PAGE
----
I take my time getting ready for the ride today, as this is the first road ride I've been on since the weekend. I wait until the very last minute to pull on my spandex and load my back pockets full of the essentials - tire pump, spare tube, multi-tool, hammer bar, cell phone, and I.D. I remember to grab my shuffle, making sure I have enough batteries for the ride and then continue pulling on my "office" clothing. I say that because I've been putting as much if not more time into the bike lately than actually sitting behind a desk. Lucky me.
As I go through the get ready ritual, I concoct my route to Marymoor in my head. Do I follow the sleepy, bumpy Burke Gilman north? Or head over via I-90, a lap around Mercer and then follow the east side of Lake Sammamish? I'm headed south toward the bridge without a second thought. All of this track training has made me miss my regular routes - mostly, yet I still don't miss the Burke.
Lots of cyclists are out today. However I only see one woman to about 10 men. The Seattle to Portland annual ride is coming up mid-July and everyone is putting in some miles to lessen the saddle sore sting during the long 204 southbound miles.
I cruise along the arboretum, picking off commuters and joy riders without hesitation, listening to a mix of Built to Spill and Common Theory. I can feel my pace quicken depending on the tempo and Fujiya Miagi has me soaring down the bridge averaging 29mph. What's this? When did road riding become so effortless?
I decide that taking a lap around Mercer Island is necessary and enjoy the rolling hills and hidden driveways. Not to mention the other joy riders and when one passes me, I decide my pace is too easy and hop on his wheel. I know the slight riser coming up in 3 miles will tax him a little too much so at that point, I take over and provide a steady fast draft. The windy turns come up, I pedal through the corners and glance down to see speeds in the mid-twenties. It feels so good to be out on my bike - free of going around in circles and with specific training in mind. I'm enjoying the ride and forget about the guy sitting on my wheel until I come to the stop light and hear him huffing beside me and utter, "nice night for a ride," as sweat pours down his face.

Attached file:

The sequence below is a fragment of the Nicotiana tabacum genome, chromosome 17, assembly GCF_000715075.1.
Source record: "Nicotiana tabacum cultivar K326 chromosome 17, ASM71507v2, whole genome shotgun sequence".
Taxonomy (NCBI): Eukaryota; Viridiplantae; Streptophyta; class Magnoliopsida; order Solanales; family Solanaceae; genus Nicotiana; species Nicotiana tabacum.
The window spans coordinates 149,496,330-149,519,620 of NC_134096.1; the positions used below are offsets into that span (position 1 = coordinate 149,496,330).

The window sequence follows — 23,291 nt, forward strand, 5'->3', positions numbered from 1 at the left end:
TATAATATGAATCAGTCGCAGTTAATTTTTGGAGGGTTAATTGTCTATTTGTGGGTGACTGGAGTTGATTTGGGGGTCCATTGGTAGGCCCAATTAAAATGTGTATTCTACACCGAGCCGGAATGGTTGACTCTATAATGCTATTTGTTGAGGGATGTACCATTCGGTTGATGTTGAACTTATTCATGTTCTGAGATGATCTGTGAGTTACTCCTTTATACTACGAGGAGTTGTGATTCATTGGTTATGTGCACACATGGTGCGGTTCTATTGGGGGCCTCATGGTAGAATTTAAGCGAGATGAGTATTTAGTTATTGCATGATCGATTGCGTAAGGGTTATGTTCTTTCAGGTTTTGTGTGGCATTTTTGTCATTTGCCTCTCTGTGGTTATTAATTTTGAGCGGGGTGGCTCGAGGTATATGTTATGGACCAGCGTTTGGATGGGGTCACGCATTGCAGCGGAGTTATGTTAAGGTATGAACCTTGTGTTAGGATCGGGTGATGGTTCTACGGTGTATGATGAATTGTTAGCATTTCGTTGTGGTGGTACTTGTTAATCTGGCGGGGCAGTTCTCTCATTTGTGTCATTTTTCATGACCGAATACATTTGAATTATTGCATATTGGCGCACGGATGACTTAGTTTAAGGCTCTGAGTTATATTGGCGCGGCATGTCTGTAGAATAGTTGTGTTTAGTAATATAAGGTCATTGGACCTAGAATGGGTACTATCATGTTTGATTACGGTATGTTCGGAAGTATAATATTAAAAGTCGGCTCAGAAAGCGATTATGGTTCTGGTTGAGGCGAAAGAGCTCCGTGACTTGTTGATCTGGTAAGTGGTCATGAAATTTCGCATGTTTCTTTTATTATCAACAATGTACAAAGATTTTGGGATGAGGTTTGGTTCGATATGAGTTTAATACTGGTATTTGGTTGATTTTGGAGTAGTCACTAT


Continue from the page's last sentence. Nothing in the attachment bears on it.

We part ways as I continue East, thinking of Ryan and how much he used to love sailing by Fred's and dropping racers when ever he could. It's funny how racing so much can condition you to compete with everyone - regardless of the scenario. I chuckle at myself as I pass two guys laboring up the hill by T-Mobile corporate burdened with back packs.
I honestly miss riding my road bike and adventuring out. Traveling into the unknown - reliant on myself for survival and doing so without hesitation. In my head I start planning more adventures - San Juans, Canada, and then as I crest a hill and see the Cascades lit up in late afternoon/early evening sun I know that they are calling my name. My heart soars with the thought that I'll be visiting them this weekend.